The governor credited organized labor, and touted the many jobs created and a nascent industry that she said the state will dominate. “What an extraordinary credit to them for what they did,” she said. “This is unprecedented. There was not a playbook for this at apprentice school, I guarantee it. Everybody had to deal with new technology and new challenges. To go out 35 miles from the shore and get something done, that is extraordinary.” 

The state will “stand up a brand-new domestic supply chain,” she said. “You know why? Because I don’t ever want to be vulnerable to geopolitical concerns or supply chains or ships that are jammed up in ports. I’m not predicting another Covid event, but my god, we learned some lessons. And we have to make sure we build here in America.”

She also spoke of climate change and recalled touring Long Island beaches with local officials after extreme weather events. “This is what we’re so vulnerable to, this is what we’re exposed to. And we saw that devastation, angry surges that are getting more and more frequent. Water temperatures are soaring. How disruptive this is to our nautical ecosystems, but also the effect it has on the ferocity of the winds and the waves. Sea levels are climbing — certainly dangerous when we’re surrounded by water here.”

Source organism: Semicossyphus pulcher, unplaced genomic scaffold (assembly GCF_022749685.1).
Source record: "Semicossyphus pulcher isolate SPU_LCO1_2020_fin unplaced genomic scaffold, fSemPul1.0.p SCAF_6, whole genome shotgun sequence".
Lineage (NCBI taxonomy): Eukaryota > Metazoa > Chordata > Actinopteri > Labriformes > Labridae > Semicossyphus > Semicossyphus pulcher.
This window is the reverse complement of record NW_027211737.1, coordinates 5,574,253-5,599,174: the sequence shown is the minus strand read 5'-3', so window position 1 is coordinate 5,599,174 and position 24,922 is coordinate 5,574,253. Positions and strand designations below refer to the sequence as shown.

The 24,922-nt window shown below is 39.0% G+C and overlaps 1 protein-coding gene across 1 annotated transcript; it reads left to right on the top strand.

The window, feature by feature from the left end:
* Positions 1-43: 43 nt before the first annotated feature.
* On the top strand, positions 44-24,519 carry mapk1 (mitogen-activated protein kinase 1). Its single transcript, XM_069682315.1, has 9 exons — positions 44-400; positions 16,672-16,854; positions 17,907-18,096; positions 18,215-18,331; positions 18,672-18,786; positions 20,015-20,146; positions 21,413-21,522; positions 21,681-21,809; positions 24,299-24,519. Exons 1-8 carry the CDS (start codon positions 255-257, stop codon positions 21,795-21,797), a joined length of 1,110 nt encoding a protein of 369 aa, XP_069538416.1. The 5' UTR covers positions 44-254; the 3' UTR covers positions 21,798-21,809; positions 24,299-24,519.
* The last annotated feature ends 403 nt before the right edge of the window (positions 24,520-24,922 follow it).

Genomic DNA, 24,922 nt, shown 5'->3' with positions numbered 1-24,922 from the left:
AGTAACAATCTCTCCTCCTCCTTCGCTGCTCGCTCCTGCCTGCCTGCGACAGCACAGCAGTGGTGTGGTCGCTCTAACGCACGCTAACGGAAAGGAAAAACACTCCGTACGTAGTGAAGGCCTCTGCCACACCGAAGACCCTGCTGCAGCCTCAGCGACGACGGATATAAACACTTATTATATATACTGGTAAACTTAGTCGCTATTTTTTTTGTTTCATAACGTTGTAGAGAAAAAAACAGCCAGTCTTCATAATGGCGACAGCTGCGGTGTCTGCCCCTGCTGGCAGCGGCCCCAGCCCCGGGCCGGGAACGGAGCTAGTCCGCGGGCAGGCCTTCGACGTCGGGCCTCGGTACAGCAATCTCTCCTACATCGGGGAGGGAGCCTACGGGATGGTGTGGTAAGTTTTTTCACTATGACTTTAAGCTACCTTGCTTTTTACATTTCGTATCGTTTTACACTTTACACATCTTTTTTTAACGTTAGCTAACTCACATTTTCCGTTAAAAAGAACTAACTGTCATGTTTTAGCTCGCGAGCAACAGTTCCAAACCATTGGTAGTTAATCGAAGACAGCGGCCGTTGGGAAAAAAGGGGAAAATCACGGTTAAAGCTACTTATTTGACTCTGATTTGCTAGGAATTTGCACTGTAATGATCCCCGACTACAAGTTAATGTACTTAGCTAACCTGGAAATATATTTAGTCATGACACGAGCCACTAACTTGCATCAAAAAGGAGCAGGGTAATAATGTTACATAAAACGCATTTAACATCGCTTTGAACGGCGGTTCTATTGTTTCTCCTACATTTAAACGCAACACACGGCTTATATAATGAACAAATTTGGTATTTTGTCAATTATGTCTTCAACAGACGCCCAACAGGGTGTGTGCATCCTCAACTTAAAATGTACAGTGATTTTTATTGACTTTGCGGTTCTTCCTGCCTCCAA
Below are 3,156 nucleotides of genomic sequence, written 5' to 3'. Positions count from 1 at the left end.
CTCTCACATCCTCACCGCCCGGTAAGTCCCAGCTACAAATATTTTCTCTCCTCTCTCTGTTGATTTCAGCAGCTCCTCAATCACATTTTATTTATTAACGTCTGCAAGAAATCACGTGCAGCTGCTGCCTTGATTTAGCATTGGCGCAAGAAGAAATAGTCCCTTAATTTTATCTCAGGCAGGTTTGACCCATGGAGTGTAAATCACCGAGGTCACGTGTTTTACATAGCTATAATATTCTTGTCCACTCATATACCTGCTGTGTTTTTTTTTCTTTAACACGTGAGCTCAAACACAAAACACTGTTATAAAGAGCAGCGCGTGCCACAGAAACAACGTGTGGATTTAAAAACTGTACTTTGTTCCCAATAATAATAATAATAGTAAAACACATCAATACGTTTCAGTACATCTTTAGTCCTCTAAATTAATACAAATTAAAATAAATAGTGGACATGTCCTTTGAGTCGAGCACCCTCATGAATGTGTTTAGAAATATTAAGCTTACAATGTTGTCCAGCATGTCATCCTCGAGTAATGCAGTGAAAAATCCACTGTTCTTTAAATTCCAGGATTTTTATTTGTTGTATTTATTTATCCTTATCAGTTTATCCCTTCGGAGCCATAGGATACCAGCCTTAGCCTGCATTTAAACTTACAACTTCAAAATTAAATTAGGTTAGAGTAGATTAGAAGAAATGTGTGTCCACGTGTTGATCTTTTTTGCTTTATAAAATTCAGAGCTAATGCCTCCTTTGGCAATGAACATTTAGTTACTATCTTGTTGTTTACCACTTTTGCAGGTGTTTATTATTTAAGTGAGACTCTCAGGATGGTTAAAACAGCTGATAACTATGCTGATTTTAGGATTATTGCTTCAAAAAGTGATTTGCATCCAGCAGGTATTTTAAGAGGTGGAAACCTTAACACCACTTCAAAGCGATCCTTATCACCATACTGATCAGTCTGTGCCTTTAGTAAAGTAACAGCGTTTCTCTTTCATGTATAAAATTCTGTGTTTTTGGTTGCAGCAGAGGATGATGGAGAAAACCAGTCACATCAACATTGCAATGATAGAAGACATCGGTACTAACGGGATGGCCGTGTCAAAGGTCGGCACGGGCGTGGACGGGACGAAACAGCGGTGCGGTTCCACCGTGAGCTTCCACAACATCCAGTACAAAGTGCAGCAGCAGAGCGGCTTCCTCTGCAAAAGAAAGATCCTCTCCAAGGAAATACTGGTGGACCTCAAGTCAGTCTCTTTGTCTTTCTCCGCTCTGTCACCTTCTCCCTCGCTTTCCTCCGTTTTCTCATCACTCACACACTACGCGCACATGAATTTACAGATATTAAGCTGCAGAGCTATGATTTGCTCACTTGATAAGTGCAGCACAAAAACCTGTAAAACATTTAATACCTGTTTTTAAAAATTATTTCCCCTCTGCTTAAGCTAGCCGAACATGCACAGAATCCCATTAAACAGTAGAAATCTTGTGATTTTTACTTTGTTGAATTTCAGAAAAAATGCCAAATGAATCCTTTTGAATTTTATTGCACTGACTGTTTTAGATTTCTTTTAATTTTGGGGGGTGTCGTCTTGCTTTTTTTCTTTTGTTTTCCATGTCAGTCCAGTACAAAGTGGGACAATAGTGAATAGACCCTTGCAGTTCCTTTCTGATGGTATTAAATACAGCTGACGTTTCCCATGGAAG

She recalled being a young staffer on Capitol Hill in Washington “right after Jimmy Carter left town” in 1981. Former President Carter “had all kinds of incentives to stimulate the growth of a clean energy future. Tax credits for wind and solar and all kinds of ideas people thought were too crazy, and they were repealed by the Ronald Reagan budget. We stood together as young staffers and said ‘what’s going to happen now?’ because Jimmy Carter had envisioned a future free from being strangled by fossil fuels, especially as we were so reliant on OPEC and the Middle East. . . . Just imagine our world today if we had stayed on the path that we’d been put on.”